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Thread: The album of Ariel #422

  1. #121
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    ...and looking aft follows. It appears that the only 'structural' member here is another piece of plywood of the same thickness as the bulkhead, lightly tabbed into place. I'll definitely have to strengthen this area for the mast step.
    Attached Images  
    Last edited by epiphany; 11-06-2006 at 08:05 AM.
    Kurt - Ariel #422 Katie Marie
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  2. #122
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    Katie has such NICE CLEAN bilges...

    I had NO idea that there was so much room down there under the forward step up..... I was hoping to stow some extra stuff in there myself, now I KNOW I will be.

    It is interesting to me that Katie has a small block formed into the port side in on the deck in this area. Faith has the same block.... but I have not noticed it on any other Ariels I have seen...

    Does anyone know what this tille block/cleat might be for?

    (on edit: the one shown in post #119).


    s/v 'Faith'

    1964 Ariel #226
    Link to our travels on Sailfar.net

  3. #123
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    Craig -

    Maybe that is where the "heat control valv" was located?
    Kurt - Ariel #422 Katie Marie
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  4. #124
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    Kurt
    That bilge looks like an operating theater!!! What the heck? It almost appears the bilge was painted before the soles went in. I never found anything that looked that good anywhere on 113. Did you do that? Surely it didn't leave the factory like that. Did you cut the first hole up there or was there a smaller hatch in the sole up there?

    I can't wait to see the photos of the upcoming work.

    Boat junkie, Boat drunk, whatever, that's me....

  5. #125
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    Hi Tony -

    I'm not sure when the bilge was painted, but it must have been at the factory, since there was no access there prior to yesterday. The color is also around the edge of the cabin sole and the main bilge, but is not inside the under-bunk settee lockers, though. It's some kind of hella tough paint, maybe even pigmented resin - IIRC, the settee base tabbing was placed *on top of* this mystery gray coating.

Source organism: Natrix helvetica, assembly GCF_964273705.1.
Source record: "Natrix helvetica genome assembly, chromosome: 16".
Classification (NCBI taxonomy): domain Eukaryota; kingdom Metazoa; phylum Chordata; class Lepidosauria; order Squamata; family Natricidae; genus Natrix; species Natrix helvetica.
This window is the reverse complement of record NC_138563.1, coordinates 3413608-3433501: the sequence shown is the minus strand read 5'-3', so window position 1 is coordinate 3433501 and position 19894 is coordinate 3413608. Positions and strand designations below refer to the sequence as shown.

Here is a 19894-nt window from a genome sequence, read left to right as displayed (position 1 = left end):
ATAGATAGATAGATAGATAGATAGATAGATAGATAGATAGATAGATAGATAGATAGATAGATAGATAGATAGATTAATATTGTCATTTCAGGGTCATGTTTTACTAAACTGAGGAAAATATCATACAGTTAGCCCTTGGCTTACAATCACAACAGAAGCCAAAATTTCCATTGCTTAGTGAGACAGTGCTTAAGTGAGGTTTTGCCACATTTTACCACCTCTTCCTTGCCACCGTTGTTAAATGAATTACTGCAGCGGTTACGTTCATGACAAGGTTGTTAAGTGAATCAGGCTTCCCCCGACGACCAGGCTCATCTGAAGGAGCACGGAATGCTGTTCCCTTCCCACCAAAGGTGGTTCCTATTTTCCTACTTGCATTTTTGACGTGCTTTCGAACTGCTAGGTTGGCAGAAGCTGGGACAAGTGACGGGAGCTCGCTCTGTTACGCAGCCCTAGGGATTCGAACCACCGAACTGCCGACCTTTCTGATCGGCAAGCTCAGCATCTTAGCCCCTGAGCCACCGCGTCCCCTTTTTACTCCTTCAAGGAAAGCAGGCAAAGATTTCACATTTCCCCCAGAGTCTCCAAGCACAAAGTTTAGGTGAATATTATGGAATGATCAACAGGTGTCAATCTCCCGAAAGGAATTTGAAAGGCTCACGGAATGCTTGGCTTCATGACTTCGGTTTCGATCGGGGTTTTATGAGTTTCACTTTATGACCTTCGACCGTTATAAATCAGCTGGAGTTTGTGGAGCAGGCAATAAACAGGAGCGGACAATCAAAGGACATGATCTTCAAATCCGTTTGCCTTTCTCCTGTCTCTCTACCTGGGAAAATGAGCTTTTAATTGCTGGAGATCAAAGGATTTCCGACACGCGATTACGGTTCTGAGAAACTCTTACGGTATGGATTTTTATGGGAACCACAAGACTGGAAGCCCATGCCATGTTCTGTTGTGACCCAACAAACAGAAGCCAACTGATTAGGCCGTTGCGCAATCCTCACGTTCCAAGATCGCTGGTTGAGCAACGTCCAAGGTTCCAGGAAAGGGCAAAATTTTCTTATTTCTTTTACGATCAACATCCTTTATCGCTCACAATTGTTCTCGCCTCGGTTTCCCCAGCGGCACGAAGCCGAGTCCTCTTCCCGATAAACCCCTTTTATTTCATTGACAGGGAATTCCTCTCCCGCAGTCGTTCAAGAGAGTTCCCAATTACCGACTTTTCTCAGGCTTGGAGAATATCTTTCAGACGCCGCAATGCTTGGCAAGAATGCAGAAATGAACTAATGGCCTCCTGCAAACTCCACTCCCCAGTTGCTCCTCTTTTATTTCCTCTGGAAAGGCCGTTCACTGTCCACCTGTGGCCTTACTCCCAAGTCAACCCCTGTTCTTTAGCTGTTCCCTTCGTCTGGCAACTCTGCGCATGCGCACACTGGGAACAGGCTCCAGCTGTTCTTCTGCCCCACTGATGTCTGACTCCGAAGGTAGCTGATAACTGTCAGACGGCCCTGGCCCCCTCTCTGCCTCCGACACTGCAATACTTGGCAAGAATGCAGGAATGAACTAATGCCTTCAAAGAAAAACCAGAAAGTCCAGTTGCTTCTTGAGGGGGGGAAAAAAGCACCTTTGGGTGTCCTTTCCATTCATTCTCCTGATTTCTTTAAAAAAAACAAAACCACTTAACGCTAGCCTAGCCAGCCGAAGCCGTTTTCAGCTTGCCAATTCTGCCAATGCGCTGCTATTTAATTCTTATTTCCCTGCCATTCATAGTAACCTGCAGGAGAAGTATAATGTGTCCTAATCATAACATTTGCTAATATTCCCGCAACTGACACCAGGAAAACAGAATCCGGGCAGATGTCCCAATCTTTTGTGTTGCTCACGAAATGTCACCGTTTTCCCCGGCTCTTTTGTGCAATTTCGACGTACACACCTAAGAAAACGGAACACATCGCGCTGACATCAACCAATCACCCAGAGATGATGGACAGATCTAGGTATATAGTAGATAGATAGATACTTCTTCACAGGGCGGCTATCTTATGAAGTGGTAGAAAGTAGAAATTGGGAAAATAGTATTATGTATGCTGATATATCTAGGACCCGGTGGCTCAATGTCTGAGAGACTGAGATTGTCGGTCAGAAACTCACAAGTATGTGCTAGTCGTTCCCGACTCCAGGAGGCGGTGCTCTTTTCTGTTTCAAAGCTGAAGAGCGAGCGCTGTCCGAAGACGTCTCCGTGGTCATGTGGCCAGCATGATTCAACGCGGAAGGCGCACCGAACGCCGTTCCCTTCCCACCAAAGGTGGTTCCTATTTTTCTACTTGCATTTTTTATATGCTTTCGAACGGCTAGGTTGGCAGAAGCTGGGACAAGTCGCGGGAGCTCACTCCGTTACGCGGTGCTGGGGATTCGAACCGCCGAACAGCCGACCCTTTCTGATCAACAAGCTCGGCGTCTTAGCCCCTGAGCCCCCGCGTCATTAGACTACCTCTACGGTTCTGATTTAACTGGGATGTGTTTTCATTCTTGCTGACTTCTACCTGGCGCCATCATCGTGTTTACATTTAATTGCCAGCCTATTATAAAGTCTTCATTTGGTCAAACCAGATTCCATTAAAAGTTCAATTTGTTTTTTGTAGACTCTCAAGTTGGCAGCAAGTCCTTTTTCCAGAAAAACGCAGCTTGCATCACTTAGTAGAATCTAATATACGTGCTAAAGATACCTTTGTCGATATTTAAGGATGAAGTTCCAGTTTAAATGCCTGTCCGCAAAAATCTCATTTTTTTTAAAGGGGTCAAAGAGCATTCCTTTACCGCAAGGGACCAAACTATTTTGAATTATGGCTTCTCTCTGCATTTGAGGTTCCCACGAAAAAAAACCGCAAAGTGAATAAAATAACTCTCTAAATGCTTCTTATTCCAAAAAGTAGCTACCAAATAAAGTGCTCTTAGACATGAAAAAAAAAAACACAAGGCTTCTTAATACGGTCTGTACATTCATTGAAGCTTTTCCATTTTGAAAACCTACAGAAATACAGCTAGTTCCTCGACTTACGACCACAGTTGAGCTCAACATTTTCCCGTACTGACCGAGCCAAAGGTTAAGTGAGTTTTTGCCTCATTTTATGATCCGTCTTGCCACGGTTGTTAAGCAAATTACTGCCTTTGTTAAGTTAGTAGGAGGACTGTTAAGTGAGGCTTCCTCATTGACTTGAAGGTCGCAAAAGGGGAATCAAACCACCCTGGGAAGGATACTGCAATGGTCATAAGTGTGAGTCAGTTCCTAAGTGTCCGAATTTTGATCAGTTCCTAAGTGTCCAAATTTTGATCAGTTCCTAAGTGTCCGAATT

My boat is a weirdo, I guess. (Hey, that's fitting! ;D) She didn't have diagonal braces on the forward side of the main bulkhead, either. Maybe this is because she was late in the production run (18 hulls or so from last), or maybe she was customized at the factory for whoever the original owner was? I don't know if they did such a thing, but you would assume that they did...

    Perhaps we could be called 'boat drunkies' lol
    Kurt - Ariel #422 Katie Marie
    --------------------------------------------------
    sailFar.net
    Small boats, long distances...

  6. #126
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    Table for 2 (berth for 1)

    (This here be a looong post. )

    Last Sunday I was, as ever, contemplating the boat, and more specifically, my interior and overall plans for the boat.

    When I first dropped the mast and cut away the bulkhead a bit ago, I'd planned to construct and install a strongback straightaway. Gradually, as I tried to come up with what would (for me) be the 'bestmost' way to do that, I realized that I needed to give more thought to the overall interior before making the strongback, since it will all be tied together. Everything in these boats adds to or takes away from everything else, I know. So I've held off on the strongback while I figured out my overall plan, which was close to being fully conceived, but not quite.

    One thing I will do which quite literally will tie the exterior rigging into the interior plans is to go to hull-mounted chainplates. I want them to be easily inspect-able and maintainable from the inside of the boat as well as the outside. Since interior stuff will be all around (and maybe over) the attachment points, I knew I had to finish my interior concept and place them within it before constructing anything.

    SO... that leads to last Sunday, and interior thoughts, which I'll get to after another bit I want to add in here real quick...